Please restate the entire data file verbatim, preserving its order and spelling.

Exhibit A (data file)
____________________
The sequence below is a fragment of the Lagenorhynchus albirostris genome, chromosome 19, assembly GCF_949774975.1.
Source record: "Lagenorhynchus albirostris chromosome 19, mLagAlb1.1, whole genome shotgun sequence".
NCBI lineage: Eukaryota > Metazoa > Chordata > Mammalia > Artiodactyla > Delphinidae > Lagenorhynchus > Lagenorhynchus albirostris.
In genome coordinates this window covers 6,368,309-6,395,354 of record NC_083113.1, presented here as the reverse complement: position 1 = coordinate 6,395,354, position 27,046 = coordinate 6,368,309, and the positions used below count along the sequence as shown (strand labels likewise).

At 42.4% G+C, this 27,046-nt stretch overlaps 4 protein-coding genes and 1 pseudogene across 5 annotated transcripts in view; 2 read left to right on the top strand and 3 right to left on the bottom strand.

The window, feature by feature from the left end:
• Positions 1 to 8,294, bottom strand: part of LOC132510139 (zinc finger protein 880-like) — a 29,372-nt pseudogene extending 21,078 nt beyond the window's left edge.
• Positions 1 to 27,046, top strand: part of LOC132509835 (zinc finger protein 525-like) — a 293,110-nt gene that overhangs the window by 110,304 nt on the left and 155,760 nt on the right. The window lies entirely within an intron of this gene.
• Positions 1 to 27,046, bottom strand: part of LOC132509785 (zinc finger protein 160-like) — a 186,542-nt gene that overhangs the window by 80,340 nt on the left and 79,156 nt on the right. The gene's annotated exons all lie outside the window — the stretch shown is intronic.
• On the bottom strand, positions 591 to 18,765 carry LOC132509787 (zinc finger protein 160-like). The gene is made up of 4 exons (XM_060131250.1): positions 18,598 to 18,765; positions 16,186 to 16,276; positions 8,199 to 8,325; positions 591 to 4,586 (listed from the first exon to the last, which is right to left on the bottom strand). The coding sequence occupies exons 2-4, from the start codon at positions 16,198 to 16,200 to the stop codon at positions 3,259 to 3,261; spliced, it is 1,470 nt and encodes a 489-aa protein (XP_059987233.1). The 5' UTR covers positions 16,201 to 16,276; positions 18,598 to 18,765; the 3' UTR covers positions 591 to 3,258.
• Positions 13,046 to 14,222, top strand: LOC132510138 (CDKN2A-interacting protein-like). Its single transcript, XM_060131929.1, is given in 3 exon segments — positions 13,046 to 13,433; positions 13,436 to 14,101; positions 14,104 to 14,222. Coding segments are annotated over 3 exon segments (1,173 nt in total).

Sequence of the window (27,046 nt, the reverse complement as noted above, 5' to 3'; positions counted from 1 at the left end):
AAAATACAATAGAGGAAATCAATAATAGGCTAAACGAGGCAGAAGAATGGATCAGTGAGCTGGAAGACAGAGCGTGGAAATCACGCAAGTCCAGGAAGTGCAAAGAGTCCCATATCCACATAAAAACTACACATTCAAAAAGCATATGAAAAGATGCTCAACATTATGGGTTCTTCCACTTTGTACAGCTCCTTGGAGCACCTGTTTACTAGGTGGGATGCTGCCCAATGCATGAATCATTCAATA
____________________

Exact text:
The sequence below is a fragment of the Lagenorhynchus albirostris genome, chromosome 19, assembly GCF_949774975.1.
Source record: "Lagenorhynchus albirostris chromosome 19, mLagAlb1.1, whole genome shotgun sequence".
NCBI lineage: Eukaryota > Metazoa > Chordata > Mammalia > Artiodactyla > Delphinidae > Lagenorhynchus > Lagenorhynchus albirostris.
In genome coordinates this window covers 6,368,309-6,395,354 of record NC_083113.1, presented here as the reverse complement: position 1 = coordinate 6,395,354, position 27,046 = coordinate 6,368,309, and the positions used below count along the sequence as shown (strand labels likewise).

At 42.4% G+C, this 27,046-nt stretch overlaps 4 protein-coding genes and 1 pseudogene across 5 annotated transcripts in view; 2 read left to right on the top strand and 3 right to left on the bottom strand.

The window, feature by feature from the left end:
• Positions 1 to 8,294, bottom strand: part of LOC132510139 (zinc finger protein 880-like) — a 29,372-nt pseudogene extending 21,078 nt beyond the window's left edge.
• Positions 1 to 27,046, top strand: part of LOC132509835 (zinc finger protein 525-like) — a 293,110-nt gene that overhangs the window by 110,304 nt on the left and 155,760 nt on the right. The window lies entirely within an intron of this gene.
• Positions 1 to 27,046, bottom strand: part of LOC132509785 (zinc finger protein 160-like) — a 186,542-nt gene that overhangs the window by 80,340 nt on the left and 79,156 nt on the right. The gene's annotated exons all lie outside the window — the stretch shown is intronic.
• On the bottom strand, positions 591 to 18,765 carry LOC132509787 (zinc finger protein 160-like). The gene is made up of 4 exons (XM_060131250.1): positions 18,598 to 18,765; positions 16,186 to 16,276; positions 8,199 to 8,325; positions 591 to 4,586 (listed from the first exon to the last, which is right to left on the bottom strand). The coding sequence occupies exons 2-4, from the start codon at positions 16,198 to 16,200 to the stop codon at positions 3,259 to 3,261; spliced, it is 1,470 nt and encodes a 489-aa protein (XP_059987233.1). The 5' UTR covers positions 16,201 to 16,276; positions 18,598 to 18,765; the 3' UTR covers positions 591 to 3,258.
• Positions 13,046 to 14,222, top strand: LOC132510138 (CDKN2A-interacting protein-like). Its single transcript, XM_060131929.1, is given in 3 exon segments — positions 13,046 to 13,433; positions 13,436 to 14,101; positions 14,104 to 14,222. Coding segments are annotated over 3 exon segments (1,173 nt in total).

Sequence of the window (27,046 nt, the reverse complement as noted above, 5' to 3'; positions counted from 1 at the left end):
AAAATACAATAGAGGAAATCAATAATAGGCTAAACGAGGCAGAAGAATGGATCAGTGAGCTGGAAGACAGAGCGTGGAAATCACGCAAGTCCAGGAAGTGCAAAGAGTCCCATATCCACATAAAAACTACACATTCAAAAAGCATATGAAAAGATGCTCAACATTATGGGTTCTTCCACTTTGTACAGCTCCTTGGAGCACCTGTTTACTAGGTGGGATGCTGCCCAATGCATGAATCATTCAATA